If home is where the heart is, then the libraries that serve the Marin County community and its citizens are just that—a home away from home.
Local libraries provide near-endless opportunities for empowerment, enlightenment and enrichment, and they help to place the tools for success right at their patron’s fingertips. Whether young or old, successful or struggling, seeking the answers to life or just looking to check out a book on beluga whales, Marinites can find the library to be an invaluable resource and an intrinsic community fixture that provides a plethora of unseen services and assistance beyond books.
“Our community is a community of readers who value their public library system,” director of county library services Lana Adlawan said. “Community members of Marin have been flocking back to their local libraries, especially since COVID, and you can see they’re just so happy to be in a community space that values reading, education and knowledge.”
Alongside offering an ever-growing rotation of more books than any one person could read in a lifetime, the local libraries of Marin provide programs to promote education, equity and anything else that may fill a gap in what the community needs.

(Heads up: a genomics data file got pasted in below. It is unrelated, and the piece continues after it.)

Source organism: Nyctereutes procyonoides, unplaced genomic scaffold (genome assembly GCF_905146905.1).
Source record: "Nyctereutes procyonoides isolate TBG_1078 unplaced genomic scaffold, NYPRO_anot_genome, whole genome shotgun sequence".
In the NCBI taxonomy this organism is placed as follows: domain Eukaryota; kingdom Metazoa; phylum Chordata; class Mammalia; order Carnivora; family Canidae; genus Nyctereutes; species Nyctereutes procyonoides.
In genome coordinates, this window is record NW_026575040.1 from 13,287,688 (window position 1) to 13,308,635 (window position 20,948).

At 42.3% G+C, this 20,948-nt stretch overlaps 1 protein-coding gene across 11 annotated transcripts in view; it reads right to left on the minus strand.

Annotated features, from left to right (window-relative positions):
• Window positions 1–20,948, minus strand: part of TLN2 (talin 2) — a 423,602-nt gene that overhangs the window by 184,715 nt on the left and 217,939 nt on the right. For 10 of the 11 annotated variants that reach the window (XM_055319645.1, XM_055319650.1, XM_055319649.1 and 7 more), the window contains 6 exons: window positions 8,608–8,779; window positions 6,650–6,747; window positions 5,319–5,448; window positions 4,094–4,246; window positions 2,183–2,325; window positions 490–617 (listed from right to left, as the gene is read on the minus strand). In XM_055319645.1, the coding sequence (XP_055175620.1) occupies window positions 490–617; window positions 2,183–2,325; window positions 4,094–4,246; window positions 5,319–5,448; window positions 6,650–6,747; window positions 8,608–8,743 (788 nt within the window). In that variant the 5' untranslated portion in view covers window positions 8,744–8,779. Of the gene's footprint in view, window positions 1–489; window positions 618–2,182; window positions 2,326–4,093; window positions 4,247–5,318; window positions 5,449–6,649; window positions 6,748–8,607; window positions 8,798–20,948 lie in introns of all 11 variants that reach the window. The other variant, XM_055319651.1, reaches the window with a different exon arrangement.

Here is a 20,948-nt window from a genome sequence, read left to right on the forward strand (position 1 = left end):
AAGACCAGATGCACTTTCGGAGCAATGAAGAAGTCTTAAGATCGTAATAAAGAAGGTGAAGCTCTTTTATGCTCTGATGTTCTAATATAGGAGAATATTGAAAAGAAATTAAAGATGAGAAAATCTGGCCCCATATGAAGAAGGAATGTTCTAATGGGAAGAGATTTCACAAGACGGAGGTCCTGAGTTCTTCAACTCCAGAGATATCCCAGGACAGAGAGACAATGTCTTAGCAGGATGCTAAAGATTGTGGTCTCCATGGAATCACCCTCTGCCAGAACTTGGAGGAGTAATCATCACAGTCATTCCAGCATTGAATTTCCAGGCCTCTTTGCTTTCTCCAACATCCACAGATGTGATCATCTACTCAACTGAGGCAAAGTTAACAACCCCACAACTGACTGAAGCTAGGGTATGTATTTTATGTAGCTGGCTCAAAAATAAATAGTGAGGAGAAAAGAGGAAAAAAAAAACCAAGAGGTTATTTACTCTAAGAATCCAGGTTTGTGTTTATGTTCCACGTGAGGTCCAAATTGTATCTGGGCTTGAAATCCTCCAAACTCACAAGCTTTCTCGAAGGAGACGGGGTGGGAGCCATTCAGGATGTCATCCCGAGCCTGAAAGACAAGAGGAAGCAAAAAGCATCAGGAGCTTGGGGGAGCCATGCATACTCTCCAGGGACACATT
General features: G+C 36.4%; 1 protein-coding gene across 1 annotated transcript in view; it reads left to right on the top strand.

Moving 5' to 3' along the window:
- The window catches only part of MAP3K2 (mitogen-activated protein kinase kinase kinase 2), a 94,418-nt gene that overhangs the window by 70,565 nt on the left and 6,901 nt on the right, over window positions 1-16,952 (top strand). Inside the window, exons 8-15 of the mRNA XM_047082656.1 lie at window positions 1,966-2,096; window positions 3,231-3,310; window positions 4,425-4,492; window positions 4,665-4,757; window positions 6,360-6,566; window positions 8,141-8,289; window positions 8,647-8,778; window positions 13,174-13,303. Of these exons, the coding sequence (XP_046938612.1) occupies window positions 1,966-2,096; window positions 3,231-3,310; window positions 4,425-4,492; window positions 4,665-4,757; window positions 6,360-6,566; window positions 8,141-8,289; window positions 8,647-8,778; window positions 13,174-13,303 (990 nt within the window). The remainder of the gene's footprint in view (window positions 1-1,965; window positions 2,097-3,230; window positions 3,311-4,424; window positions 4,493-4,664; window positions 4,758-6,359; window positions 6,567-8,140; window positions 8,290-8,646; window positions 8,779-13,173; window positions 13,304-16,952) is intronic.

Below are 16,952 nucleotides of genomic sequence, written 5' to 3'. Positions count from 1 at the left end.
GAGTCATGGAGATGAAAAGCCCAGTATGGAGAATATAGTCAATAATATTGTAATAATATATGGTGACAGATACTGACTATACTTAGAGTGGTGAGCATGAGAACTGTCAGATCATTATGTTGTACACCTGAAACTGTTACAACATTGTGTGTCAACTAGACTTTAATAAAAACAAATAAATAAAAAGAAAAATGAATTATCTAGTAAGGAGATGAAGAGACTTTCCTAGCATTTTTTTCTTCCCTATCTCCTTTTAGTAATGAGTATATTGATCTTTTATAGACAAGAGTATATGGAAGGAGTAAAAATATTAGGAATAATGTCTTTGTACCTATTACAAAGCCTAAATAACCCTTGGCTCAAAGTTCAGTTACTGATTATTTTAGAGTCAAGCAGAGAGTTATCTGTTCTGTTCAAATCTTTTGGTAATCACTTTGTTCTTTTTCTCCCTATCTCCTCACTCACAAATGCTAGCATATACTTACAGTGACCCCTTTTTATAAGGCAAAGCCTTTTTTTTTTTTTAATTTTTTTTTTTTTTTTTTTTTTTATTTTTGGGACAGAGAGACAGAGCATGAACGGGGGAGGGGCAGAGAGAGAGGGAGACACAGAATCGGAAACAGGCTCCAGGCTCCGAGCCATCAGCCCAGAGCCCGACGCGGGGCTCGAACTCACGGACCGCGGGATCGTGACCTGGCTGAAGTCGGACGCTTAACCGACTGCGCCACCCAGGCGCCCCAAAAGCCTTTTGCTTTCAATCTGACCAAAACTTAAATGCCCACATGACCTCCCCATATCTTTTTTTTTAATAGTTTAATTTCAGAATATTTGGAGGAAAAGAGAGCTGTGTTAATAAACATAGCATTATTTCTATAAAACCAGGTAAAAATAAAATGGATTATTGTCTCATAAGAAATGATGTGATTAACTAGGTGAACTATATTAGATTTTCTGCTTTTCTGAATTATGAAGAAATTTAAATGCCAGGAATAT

“Number one among our programs is our mobile preschool, a beautiful traveling service called a Learning Bus, where we hire early childhood educators to provide families across the county with education programs in both English and Spanish,” Adlawan explained. “We’re a key education partner in the community, and we’re preparing children and parents, especially in language barrier families, and helping them be successful.”
And though the Learning Bus is essentially Marin’s very own version of Ms. Frizzle’s Magic School Bus for preschoolers and their parents, the program still only ranks second place in terms of adorable education programs provided by the library.
First place for cuteness is reserved, of course, for the Read to a Dog program, where children may come, grab a book and find a furry companion with whom to practice their storytelling (without fear of judgment, given that dogs are as notoriously illiterate as they are adorable). This allows children to gain a sense of comfort and confidence in their reading abilities, away from the possibility of peer judgment.